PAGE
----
Mature male Wistar rats (weight 300–350 g, purchased from Hubei Provincial Laboratory Animal Center) were used in this study. All animal experiments were approved by the Institutional Animal Care and Use Committee of Yangtze University (CJYXBEC2018-113, 2018.11.11) and were conducted in accordance with the NIH guidelines and regulations on animal experimentation. Rats were fed a high-fat diet (fat provides 60% of the total energy) for 12 consecutive weeks to establish the model. The weights of the rats were measured every 2 days throughout the whole experiment [22]. Rats were randomly divided into five groups: a blank group, a NASH group, an MLGZG low-dose group, an MLGZG moderate-dose group, and an MLGZG high-dose group. MLGZG (6 g/(kg•day), 12 g/(kg•day), and 18 g/(kg•day)) was gavaged to rats in the MLGZG low-dose, MLGZG moderate-dose, and MLGZG high-dose groups. Rats in the control and NASH groups were gavaged with saline. At different time points, rats were sacrificed, and their livers were collected for further studies.

2.5. Hematoxylin and Eosin (H&E) Staining

Paraffin-embedded colons were prepared in 6-μm sections, deparaffinized using xylene and rehydrated through gradient alcohol (100% 2, 95% 2, 80% 1, 70% 1, water-1, 90 s per step with shaking). H&E staining was performed as previously described [20]. After rehydration, sections were stained with hematoxylin for 5 min and differentiated in acid ethanol (0.36 g HCl in 100 ml ethanol, pH = 1) for 3 min. Then, the sections were washed in running tap water for 2 min, blued in tap water for 10 min, and stained in eosin Y solution for 1–2 min. Then, 95% 2 plus 100% ∗2 alcohol was applied for dehydration, after which the specimens were cleared with xylene twice and finally mounted with histological mounting medium.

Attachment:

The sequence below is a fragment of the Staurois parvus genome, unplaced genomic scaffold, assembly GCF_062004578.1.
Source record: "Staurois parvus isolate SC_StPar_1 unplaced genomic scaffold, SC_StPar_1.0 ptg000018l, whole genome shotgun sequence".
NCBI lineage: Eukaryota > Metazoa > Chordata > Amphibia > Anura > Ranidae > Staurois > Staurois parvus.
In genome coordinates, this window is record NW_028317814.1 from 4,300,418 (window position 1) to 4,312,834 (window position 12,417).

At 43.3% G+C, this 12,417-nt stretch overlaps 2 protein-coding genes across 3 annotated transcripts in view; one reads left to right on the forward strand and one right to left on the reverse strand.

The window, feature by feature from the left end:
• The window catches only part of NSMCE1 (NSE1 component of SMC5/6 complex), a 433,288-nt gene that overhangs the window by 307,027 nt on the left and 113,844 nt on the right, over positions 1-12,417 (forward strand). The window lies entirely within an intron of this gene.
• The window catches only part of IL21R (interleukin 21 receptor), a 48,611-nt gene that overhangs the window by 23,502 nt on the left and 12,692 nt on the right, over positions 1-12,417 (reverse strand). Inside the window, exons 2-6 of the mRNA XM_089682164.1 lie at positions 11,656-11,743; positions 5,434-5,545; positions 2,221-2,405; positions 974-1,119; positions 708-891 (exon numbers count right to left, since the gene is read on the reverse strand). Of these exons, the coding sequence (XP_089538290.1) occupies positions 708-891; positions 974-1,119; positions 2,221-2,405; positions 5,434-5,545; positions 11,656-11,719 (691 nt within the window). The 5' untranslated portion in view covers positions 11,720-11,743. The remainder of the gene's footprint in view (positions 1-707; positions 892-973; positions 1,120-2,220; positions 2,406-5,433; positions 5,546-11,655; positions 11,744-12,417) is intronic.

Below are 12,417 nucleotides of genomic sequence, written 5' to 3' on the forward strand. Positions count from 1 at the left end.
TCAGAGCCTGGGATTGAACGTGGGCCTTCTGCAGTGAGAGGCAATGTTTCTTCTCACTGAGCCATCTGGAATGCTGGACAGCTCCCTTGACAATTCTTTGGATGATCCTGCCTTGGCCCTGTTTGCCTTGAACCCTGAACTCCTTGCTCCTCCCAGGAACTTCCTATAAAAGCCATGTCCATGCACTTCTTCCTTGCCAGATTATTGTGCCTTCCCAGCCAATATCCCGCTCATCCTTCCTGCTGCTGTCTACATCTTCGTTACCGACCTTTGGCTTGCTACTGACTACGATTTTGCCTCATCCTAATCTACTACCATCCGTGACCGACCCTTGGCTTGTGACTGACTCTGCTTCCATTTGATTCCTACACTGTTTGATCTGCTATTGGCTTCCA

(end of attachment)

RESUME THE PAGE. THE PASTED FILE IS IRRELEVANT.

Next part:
2.6. HFD Cell Model ELISA

After 7 days of housing and feeding, 24 male Sprague Dawley rats were randomly divided into 4 groups (Normal, MLGZGL, MLGZGM, and MLGZGH; 6 for each group), and saline or MLGZG was gavaged into the rats twice a day for 7 consecutive days. Then, drug-containing serum was collected as described in a previous study. Briefly, blood was collected from the abdominal aorta, quiesced for 1 h, and centrifuged at 3000 RPM for 15 min. The serum was collected and inactivated at 56 °C for 30 min and stored at -80 °C for future use [23]. HEPG2 cells were cultured in 37 °C incubators with 5% CO2 and DMEM containing 10% FBS and 1% penicillamine. After 12 h of starvation with DMEM without serum, the HEPG2 cells were cultured with 0.1 mM palmitic acid in complete culture medium and cultured for 24 h to establish the HFD cell model. After that, the cells were treated with 10% normal rat serum or drug-containing serum, and the cell supernatant was collected 24 h later for ELISA tests. The levels of TNF-α, IL-1β, and IL-2 in the supernatant were tested with ELISA kits from Shanghai Jing Anti-Biology Company.